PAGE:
Knicks’ new regime got this NBA Draft right

The Knicks did well for themselves Wednesday night. They got better. And though that may sound like a simple goal for an NBA team on a night like this, if you’ve seen enough of the draft-night

The Knicks did well for themselves Wednesday night. They got better. And though that may sound like a simple goal for an NBA team on a night like this, if you’ve seen enough of the draft-night hijinks this team has endured across the past few decades, you know this much: this was a distinct step up.

A definite step in the right direction.

The Knicks got the player they apparently coveted all along at No. 8 in Dayton’s Obi Toppin. There was some speculation the trade the Knicks made earlier in the day that added an extra first-round pick to their evening menu might have been made in order to move up, but that wasn’t necessary.

Later in the first round, after another trade that pushed them back two slots, they picked Kentucky’s Immanuel Quickley.

The Knicks went for a couple of things Wednesday with their first-rounders. They went for the familiar: Toppin is repped by CAA, Leon Rose’s former agency. Quickley played two years for John Calipari at Kentucky — and, more relevantly, worked closely with ex-Kentucky assistant Kenny Payne, who is now a member of Tom Thibodeau’s coaching staff.

They went with a pair of character guys: All you had to do was listen to Toppin on TV and, later, on a Zoom call to understand that. And once Calipari started talking about Quickley, you feared he might never stop. Cal loves his players, but this felt like a little something extra.

Obi Toppin, Leon Rose and Immanuel QuickleyAP (2); Corey Sipkin

But there was something else: The Knicks went with a couple of accomplished guys, players who have already succeeded at a high basketball level. In a time when so many teams pick their players on speculation, on what they could be, on where the projection arrows lead them, the Knicks’ two first-rounders already have big-time achievement to show for their college careers.

Toppin was the consensus Player of the Year for the Flyers, winning the Wooden Award among many other accolades as he guided Dayton to a 29-1 record and a top-five ranking all year, the best season in school history felled only by the pandemic. And Quickley was the Player of the Year in the Southeastern Conference, the runaway best player on the league’s runaway best team.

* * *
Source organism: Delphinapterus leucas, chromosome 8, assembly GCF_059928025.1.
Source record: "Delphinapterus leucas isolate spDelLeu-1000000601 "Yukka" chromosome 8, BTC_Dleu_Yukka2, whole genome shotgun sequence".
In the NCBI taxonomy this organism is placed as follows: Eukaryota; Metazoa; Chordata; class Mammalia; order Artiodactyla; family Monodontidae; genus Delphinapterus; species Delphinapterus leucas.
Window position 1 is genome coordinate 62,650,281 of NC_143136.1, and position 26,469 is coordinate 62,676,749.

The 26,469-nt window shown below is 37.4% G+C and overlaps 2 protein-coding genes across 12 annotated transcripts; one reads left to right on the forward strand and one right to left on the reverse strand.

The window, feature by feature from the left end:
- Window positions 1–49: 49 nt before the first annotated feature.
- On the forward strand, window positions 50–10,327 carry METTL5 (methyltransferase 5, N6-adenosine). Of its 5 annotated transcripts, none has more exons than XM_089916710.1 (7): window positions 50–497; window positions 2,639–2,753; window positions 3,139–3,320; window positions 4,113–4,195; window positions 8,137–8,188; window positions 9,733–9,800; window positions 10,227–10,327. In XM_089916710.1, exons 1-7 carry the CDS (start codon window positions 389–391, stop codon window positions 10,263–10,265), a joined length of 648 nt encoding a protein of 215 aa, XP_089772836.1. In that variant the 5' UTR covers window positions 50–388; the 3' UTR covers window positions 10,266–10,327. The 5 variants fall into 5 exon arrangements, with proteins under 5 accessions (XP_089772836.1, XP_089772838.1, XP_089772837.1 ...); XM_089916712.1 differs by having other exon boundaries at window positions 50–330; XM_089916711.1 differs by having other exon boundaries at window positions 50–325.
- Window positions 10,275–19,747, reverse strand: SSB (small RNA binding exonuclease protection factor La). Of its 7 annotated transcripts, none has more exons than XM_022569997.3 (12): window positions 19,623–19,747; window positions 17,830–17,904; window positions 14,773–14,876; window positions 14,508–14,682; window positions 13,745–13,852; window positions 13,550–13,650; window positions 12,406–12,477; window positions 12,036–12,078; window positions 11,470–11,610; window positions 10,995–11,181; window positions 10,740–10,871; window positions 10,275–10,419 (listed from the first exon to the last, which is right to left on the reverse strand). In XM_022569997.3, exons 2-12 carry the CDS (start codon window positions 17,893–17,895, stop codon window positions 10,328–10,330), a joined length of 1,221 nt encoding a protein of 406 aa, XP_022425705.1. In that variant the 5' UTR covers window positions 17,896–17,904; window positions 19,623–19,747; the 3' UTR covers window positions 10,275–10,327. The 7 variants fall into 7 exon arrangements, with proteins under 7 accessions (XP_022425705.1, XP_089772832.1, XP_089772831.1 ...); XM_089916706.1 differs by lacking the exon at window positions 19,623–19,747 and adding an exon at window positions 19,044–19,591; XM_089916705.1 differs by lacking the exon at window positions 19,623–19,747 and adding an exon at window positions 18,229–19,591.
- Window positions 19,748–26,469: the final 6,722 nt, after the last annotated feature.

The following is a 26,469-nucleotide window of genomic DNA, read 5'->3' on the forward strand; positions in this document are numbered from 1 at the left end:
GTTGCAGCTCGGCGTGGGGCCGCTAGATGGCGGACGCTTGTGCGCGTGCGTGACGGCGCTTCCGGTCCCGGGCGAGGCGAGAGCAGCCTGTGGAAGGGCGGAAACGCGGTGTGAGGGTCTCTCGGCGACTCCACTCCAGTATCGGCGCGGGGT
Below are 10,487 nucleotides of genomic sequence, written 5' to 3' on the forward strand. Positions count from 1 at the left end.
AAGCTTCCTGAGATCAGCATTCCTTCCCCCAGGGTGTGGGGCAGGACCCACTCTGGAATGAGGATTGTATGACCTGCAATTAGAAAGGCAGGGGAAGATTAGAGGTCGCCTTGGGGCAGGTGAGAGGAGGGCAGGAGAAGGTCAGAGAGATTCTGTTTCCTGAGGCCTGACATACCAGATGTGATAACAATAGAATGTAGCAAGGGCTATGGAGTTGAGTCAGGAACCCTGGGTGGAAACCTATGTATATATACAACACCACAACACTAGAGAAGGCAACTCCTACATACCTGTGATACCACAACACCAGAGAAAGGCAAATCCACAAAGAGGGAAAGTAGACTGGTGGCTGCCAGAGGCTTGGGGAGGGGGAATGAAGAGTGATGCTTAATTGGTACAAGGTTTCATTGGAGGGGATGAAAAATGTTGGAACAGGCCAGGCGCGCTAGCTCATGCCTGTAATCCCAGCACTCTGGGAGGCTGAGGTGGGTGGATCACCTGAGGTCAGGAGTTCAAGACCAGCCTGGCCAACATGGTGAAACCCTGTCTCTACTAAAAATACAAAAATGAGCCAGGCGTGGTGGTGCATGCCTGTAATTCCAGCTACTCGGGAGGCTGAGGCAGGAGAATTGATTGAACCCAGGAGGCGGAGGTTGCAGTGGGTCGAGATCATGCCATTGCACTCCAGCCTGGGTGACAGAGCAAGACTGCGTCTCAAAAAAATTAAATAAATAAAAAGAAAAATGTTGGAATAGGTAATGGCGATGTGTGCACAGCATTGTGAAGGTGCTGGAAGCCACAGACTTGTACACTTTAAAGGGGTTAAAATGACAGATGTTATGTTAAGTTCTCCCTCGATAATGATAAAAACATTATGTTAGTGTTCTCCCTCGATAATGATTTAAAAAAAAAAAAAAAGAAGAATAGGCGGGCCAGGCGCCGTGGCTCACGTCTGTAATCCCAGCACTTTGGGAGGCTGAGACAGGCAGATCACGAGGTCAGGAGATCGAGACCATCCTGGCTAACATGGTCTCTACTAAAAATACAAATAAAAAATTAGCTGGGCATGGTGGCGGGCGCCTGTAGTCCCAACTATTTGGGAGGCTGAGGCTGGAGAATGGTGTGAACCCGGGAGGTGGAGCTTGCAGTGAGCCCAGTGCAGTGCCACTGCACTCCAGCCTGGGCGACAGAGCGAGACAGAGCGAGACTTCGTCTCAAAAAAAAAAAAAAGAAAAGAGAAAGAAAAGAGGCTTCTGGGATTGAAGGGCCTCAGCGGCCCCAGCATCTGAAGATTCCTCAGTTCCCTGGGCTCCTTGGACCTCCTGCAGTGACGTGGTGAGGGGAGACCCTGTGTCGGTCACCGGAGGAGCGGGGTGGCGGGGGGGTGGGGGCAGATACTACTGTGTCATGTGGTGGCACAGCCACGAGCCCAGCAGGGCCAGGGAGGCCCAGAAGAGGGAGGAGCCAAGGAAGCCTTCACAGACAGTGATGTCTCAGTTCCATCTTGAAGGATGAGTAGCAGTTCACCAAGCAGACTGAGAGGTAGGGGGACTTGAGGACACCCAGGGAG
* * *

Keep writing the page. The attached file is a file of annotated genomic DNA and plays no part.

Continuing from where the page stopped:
None of that guarantees anything, of course, but this draft wasn’t about certainties for the Knicks as much as it was establishing competence, and confidence in a new regime whose entire tenure here, so far, was geared toward getting this night right.

Toppin has drawn comparisons to Amar’e Stoudemire, and he said he “mimics” his game after Anthony Davis, and it’s hard not to like that. It’s harder still not to like this, which ought to allay some fears that the one clear hole in his game is on the defensive end, something that could run counter to Thibodeau’s old-school methods.

“He’s a defensive coach,” Toppin said. “That’s one of the biggest things I need to work on. I feel like having him as a head coach, he’s going to make sure I lock in, and I become great one day. I feel like if I get that defensive scheme down, I’m going to be really great.”

He couldn’t have done better reading from a prepared script.

Quickley has already shown some chops as a defender, and as a veteran of Calipari’s exacting expectations in Lexington working for Thibodeau shouldn’t exactly be much of a brave new world.

NBA Draft Tracker: Picks and analysis

The Knicks aren’t there yet, wherever you wish to define “there.” This is still so early in the process. There is still a desperate need for a veteran point guard who can make sense of a lot of disparate talents. Maybe that means signing Fred VanVleet. Maybe that means swallowing hard and trying to work out a deal for Russell Westbrook, if the Rockets ever do decide to hold their All-Star clearance sale.

We’ll know that soon enough. Rose, clearly, will need to address that in the blurry hours between now and Dec. 1, when training camp opens. That’s 11 days away. That feels almost impossible.

But so did getting the Knicks turned in the right direction for so many years. It’s still a steep job ahead. It just feels a little less impossible today than it did yesterday, and last week, and last year. The Knicks did well for themselves Wednesday night. They got better. That’s a start.

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